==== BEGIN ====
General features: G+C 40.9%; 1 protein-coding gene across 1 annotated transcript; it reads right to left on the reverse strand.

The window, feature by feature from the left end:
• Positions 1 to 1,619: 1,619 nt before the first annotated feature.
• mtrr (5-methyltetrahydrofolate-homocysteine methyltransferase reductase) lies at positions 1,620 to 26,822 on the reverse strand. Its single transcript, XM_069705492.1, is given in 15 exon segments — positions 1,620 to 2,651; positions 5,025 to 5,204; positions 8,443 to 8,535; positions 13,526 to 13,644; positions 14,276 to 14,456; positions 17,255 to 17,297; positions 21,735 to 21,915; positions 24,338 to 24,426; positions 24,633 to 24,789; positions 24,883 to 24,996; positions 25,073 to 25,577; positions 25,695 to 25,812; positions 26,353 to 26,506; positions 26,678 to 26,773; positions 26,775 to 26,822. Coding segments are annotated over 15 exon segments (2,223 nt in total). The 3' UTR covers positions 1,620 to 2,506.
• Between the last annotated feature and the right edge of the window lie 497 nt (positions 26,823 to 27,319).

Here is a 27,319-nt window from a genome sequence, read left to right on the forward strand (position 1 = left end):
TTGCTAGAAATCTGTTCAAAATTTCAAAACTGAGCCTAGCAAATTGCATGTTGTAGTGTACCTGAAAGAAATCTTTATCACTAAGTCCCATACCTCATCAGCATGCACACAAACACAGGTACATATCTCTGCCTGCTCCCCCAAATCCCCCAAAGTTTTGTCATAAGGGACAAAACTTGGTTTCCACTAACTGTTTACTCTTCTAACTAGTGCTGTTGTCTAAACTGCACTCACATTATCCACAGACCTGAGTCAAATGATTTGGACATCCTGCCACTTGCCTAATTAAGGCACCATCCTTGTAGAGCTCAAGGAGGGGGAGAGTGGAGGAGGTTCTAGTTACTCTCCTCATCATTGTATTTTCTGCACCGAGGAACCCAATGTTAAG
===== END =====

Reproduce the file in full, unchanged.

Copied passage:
General features: G+C 40.9%; 1 protein-coding gene across 1 annotated transcript; it reads right to left on the reverse strand.

The window, feature by feature from the left end:
• Positions 1 to 1,619: 1,619 nt before the first annotated feature.
• mtrr (5-methyltetrahydrofolate-homocysteine methyltransferase reductase) lies at positions 1,620 to 26,822 on the reverse strand. Its single transcript, XM_069705492.1, is given in 15 exon segments — positions 1,620 to 2,651; positions 5,025 to 5,204; positions 8,443 to 8,535; positions 13,526 to 13,644; positions 14,276 to 14,456; positions 17,255 to 17,297; positions 21,735 to 21,915; positions 24,338 to 24,426; positions 24,633 to 24,789; positions 24,883 to 24,996; positions 25,073 to 25,577; positions 25,695 to 25,812; positions 26,353 to 26,506; positions 26,678 to 26,773; positions 26,775 to 26,822. Coding segments are annotated over 15 exon segments (2,223 nt in total). The 3' UTR covers positions 1,620 to 2,506.
• Between the last annotated feature and the right edge of the window lie 497 nt (positions 26,823 to 27,319).

Here is a 27,319-nt window from a genome sequence, read left to right on the forward strand (position 1 = left end):
TTGCTAGAAATCTGTTCAAAATTTCAAAACTGAGCCTAGCAAATTGCATGTTGTAGTGTACCTGAAAGAAATCTTTATCACTAAGTCCCATACCTCATCAGCATGCACACAAACACAGGTACATATCTCTGCCTGCTCCCCCAAATCCCCCAAAGTTTTGTCATAAGGGACAAAACTTGGTTTCCACTAACTGTTTACTCTTCTAACTAGTGCTGTTGTCTAAACTGCACTCACATTATCCACAGACCTGAGTCAAATGATTTGGACATCCTGCCACTTGCCTAATTAAGGCACCATCCTTGTAGAGCTCAAGGAGGGGGAGAGTGGAGGAGGTTCTAGTTACTCTCCTCATCATTGTATTTTCTGCACCGAGGAACCCAATGTTAAG